The Domesticated Penis challenges long-held assumptions that, in the development of Homo sapiens, form follows function alone. In this fascinating exploration, Loretta A. Cormier and Sharyn R. Jones explain the critical contribution that conscious female selection made to the attributes of the modern male form.Synthesizing a wealth of robust scholarship from the fields of archaeology, cultural anthropology, evolutionary theory, and primatology, the authors successfully dismantle the orthodox view that each part of the human anatomy has followed a vector of development, along which only changes and mutations that increased functional utility were retained and extended. Their research animates our understanding of human morphology with insights about how choices early females made shaped the countenance of males.In crisp and droll prose, Cormier's and Jones's rigorous scholarship incorporates engaging examples and lore about the male member in a variety of foraging, agrarian, and contemporary cultures. By detailing how female selection in mating led directly to a matrix of anatomical attributes in the male, their findings illuminate how the male member also acquired a matrix of attributes of the imagination and mythical powers-powers to be assuaged, channeled, or deployed for building productive societies.These analyses offer a highly persuasive alternative to moribund biological and behavioral assumptions about prehistoric alpha males as well as the distortions such assumptions give rise to in contemporary popular culture. In this anthropological tour de force, Cormier and Jones transcend reductive gender stereotypes and restore to our concepts of evolutional biomechanics an invigorating new balance and nuance.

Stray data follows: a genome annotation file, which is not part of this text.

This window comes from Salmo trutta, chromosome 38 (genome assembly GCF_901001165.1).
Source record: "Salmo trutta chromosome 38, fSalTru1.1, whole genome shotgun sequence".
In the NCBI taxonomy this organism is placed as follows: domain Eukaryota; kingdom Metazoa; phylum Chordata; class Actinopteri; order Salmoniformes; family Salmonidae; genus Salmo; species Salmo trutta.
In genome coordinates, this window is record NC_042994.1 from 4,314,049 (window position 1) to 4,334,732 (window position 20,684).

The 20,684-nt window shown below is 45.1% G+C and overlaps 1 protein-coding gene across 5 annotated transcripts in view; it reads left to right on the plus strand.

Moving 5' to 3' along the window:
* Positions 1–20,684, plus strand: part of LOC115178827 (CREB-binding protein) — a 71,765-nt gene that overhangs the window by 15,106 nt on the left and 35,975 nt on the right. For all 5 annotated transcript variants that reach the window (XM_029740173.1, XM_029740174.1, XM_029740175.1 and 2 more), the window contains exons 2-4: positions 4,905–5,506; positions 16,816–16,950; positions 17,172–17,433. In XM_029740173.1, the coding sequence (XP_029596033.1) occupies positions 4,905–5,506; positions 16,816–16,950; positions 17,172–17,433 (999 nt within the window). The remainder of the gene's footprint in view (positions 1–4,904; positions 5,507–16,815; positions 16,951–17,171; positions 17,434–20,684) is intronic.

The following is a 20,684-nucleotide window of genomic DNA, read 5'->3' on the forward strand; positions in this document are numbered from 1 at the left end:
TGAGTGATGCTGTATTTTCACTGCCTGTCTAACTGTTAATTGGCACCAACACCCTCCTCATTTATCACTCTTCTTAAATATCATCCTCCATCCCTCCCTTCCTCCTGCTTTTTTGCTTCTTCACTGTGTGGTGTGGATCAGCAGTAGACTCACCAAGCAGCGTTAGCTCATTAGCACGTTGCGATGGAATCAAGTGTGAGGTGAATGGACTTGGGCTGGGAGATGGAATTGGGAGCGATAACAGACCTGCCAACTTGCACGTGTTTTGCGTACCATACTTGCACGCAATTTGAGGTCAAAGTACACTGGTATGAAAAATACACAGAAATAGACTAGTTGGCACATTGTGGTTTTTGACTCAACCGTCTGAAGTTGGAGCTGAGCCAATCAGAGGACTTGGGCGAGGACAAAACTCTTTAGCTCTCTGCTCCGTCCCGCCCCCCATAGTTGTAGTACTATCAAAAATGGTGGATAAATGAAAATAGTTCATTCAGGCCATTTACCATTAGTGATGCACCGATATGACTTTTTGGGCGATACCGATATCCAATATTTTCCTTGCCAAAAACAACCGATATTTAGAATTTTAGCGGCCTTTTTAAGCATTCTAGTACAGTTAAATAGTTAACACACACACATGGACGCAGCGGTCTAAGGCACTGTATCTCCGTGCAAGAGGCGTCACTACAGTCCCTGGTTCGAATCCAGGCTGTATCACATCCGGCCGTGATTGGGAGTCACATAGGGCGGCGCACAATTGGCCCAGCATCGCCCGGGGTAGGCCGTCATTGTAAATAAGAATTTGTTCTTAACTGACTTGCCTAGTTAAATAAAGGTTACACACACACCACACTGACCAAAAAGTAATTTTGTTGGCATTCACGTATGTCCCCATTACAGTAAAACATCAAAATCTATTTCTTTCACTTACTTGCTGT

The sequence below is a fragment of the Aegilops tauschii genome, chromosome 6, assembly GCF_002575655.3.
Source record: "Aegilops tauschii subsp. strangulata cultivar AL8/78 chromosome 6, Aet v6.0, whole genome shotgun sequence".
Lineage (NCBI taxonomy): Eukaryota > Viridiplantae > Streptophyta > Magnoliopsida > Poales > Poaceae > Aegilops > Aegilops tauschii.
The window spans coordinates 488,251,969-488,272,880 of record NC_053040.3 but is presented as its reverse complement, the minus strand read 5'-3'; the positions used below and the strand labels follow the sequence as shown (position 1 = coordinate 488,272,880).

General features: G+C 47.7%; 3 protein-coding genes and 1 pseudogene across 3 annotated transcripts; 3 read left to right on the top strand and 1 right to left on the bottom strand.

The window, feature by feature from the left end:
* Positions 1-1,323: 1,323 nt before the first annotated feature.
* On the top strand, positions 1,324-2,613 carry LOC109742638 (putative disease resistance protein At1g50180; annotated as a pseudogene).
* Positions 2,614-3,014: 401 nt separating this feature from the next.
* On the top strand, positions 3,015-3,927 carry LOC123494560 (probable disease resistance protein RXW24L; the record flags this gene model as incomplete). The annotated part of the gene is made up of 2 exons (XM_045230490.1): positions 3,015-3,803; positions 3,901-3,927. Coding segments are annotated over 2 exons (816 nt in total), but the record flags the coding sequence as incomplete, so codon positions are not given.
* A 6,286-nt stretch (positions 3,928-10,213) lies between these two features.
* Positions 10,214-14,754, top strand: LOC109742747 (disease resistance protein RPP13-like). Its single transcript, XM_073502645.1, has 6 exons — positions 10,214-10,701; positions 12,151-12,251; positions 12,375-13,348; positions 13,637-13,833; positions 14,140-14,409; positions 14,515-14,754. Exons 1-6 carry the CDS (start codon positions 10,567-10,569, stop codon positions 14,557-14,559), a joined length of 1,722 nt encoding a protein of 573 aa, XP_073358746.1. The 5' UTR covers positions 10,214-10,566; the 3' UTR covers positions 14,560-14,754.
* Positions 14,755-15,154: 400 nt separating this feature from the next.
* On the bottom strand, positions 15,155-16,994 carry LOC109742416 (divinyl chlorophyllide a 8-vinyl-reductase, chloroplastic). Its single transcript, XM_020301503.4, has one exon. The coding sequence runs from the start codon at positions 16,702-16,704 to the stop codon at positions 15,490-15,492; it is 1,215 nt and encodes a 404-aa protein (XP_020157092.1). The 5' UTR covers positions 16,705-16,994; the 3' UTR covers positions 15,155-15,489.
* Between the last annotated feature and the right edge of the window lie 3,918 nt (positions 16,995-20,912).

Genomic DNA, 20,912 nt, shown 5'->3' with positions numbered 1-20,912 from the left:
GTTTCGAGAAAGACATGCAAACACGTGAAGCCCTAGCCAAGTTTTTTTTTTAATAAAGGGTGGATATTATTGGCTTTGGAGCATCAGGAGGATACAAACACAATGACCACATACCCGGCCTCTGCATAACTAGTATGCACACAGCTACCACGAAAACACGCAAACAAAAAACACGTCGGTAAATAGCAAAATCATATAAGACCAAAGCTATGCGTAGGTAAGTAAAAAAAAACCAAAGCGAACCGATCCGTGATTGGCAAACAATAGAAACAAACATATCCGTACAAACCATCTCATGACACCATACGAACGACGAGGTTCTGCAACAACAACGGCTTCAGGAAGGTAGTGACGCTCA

Loretta A. Cormier is an associate professor in the Department of Anthropology at the University of Alabama at Birmingham, USA. She specializes in cultural anthropology, primatology, languages, and medical anthropology, and is the author of The Ten-Thousand Year Fever: Rethinking Human and Wild Primate Malaria and Kinship with Monkeys: The Guaja Foragers of Eastern Amazonia.Sharyn R. Jones is an associate professor of anthropology at Northern Kentucky University, USA. She specializes in archaeology, ethnoarchaeology, human ecology, and gender studies. Her work has ranged from the study of Fijian cannibalism to the analysis of bones from the recently discovered Amelia Earhart site in Micronesia. She is the author of Food and Gender in Fiji: Ethnoarchaeological Explorations and coeditor of Behaviour Behind Bones: The Zooarchaeology of Ritual, Religion, Status, and Identity.